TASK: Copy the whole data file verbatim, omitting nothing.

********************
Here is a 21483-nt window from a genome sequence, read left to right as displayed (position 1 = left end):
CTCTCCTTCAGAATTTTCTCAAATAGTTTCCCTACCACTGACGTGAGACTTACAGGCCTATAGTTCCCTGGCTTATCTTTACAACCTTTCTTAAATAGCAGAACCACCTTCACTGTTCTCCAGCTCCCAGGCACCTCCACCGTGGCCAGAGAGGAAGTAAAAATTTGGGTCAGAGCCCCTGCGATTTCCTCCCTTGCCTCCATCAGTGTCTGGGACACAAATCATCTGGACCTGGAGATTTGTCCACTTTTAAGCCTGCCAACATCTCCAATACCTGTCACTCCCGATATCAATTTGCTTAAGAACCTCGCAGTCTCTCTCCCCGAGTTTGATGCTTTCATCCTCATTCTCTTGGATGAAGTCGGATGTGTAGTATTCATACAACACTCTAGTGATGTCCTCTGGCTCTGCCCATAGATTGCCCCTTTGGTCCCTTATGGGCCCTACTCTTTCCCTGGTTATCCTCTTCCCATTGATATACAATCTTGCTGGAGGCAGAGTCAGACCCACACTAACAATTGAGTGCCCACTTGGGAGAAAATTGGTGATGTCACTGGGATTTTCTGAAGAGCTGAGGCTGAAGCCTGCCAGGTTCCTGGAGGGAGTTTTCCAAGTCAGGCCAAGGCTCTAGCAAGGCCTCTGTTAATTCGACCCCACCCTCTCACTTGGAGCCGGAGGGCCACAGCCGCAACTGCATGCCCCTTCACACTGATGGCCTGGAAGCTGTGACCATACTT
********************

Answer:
Here is a 21483-nt window from a genome sequence, read left to right as displayed (position 1 = left end):
CTCTCCTTCAGAATTTTCTCAAATAGTTTCCCTACCACTGACGTGAGACTTACAGGCCTATAGTTCCCTGGCTTATCTTTACAACCTTTCTTAAATAGCAGAACCACCTTCACTGTTCTCCAGCTCCCAGGCACCTCCACCGTGGCCAGAGAGGAAGTAAAAATTTGGGTCAGAGCCCCTGCGATTTCCTCCCTTGCCTCCATCAGTGTCTGGGACACAAATCATCTGGACCTGGAGATTTGTCCACTTTTAAGCCTGCCAACATCTCCAATACCTGTCACTCCCGATATCAATTTGCTTAAGAACCTCGCAGTCTCTCTCCCCGAGTTTGATGCTTTCATCCTCATTCTCTTGGATGAAGTCGGATGTGTAGTATTCATACAACACTCTAGTGATGTCCTCTGGCTCTGCCCATAGATTGCCCCTTTGGTCCCTTATGGGCCCTACTCTTTCCCTGGTTATCCTCTTCCCATTGATATACAATCTTGCTGGAGGCAGAGTCAGACCCACACTAACAATTGAGTGCCCACTTGGGAGAAAATTGGTGATGTCACTGGGATTTTCTGAAGAGCTGAGGCTGAAGCCTGCCAGGTTCCTGGAGGGAGTTTTCCAAGTCAGGCCAAGGCTCTAGCAAGGCCTCTGTTAATTCGACCCCACCCTCTCACTTGGAGCCGGAGGGCCACAGCCGCAACTGCATGCCCCTTCACACTGATGGCCTGGAAGCTGTGACCATACTT